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Wolff, R. L.; Hazard, H. W. (ed.) / Volume II: The later Crusades, 1189-1311

XIII: The Crusade of Theobald of Champagne and Richard of Cornwall, 1239-1241,   pp. 463-486 PDF (13.4 MB)

Page 480

are easily understood: the truce condemned the count of Montfort and his
fellow prisoners to indefinite captivity. 
 In accordance with his agreement Theobald led his host down the coast to
the vicinity of Jaffa, where he was joined by the army of the sultan of Damascus.
An Egyptian force advanced to meet them there. Just what happened is far
from clear. Apparently the followers of the sultan resented the alliance
with the crusaders, and deserted in large numbers to the other side. The
Christians, left without allies, took refuge in Ascalon. Moslem writers speak
of crusaders killed and captured, but the Christian historians fail to mention
any serious fighting. 
 Meanwhile the Hospitallers and the friends of the count of Montfort had
been at work on the irresolute Theobald. Without too much difficulty they
persuaded him to make advances to the sultan of Egypt. The sultan was anxious
for peace. He had not yet had time to consolidate his control over the vast
lands ruled by his deposed brother, and he had many problems more pressing
than the situation on the Palestinian coast. If he could obtain peace by
freeing his prisoners and confirming the lands the crusaders had already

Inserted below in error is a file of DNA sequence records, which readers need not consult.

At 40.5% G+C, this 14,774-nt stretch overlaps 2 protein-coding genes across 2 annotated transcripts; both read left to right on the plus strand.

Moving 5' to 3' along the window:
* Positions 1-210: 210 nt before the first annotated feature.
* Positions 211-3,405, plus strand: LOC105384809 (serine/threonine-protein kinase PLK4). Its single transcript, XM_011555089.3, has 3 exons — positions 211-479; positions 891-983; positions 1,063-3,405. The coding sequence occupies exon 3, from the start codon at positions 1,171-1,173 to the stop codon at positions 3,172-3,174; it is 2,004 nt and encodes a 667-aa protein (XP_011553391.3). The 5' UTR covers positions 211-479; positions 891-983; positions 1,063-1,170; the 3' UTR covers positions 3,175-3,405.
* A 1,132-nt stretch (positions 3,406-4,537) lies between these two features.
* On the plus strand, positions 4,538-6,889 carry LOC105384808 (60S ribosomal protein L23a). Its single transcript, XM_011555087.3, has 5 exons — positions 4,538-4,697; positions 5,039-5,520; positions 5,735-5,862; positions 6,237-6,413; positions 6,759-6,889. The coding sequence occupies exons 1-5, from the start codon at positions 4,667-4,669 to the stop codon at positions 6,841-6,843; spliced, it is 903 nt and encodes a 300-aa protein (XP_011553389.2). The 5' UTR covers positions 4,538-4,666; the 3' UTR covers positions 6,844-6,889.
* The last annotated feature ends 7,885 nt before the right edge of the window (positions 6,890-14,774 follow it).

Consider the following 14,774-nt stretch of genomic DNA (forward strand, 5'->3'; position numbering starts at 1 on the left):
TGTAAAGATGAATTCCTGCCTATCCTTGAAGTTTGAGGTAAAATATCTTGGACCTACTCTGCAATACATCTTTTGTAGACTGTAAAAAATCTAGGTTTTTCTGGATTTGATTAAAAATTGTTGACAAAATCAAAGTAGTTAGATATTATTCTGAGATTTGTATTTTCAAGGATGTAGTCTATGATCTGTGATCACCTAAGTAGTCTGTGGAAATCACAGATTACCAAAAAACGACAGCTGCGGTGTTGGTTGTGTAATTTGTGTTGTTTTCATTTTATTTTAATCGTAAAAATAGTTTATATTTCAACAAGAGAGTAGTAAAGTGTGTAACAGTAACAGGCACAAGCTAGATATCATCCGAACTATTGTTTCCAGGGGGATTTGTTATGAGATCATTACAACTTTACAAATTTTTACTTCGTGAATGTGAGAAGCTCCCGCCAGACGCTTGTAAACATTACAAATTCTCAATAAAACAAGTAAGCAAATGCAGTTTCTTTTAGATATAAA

been promised by his rival at Damascus, it was well worth his while. An agreement
was soon reached, and a truce concluded on these terms. 
 This treaty also met fierce opposition in the Christian army. The Templars
and some of the local lords refused to accept it, and in sisted on keeping
the previous agreement with Damascus. Both parties could advance excellent
arguments. From the point of view of the crusading barons who had come to
the Holy Land to extend the territory held by the Christians, Theobald's
action was wise. The sultan of Damascus had already surrendered Galilee,
which was in Christian hands. But he had also shown that he could not persuade
his army to cooperate with the crusaders against the sultan of Egypt and
the lord of Transjordania, who controlled Jerusalem, Bethlehem, and the Gaza
region. The truce with these two princes secured the rest of the lands that
had been promised, and freed the prisoners. The question of good faith is
more difficult to assess. Theobald could argue that the desertion of the
crusaders by the sultan's troops released him from his agreement. Moreover,
there is a suggestion in the chronicles that Ismä'il of Damascus had
been negotiating privately with an-Nãsir of Transjordania. In any
event, Theobald's truce with the sultan of Egypt secured for Christendom
the lands and fortresses obtained by Frederick II in 1229 and about as much
more in addition. Nevertheless it is not hard to understand 

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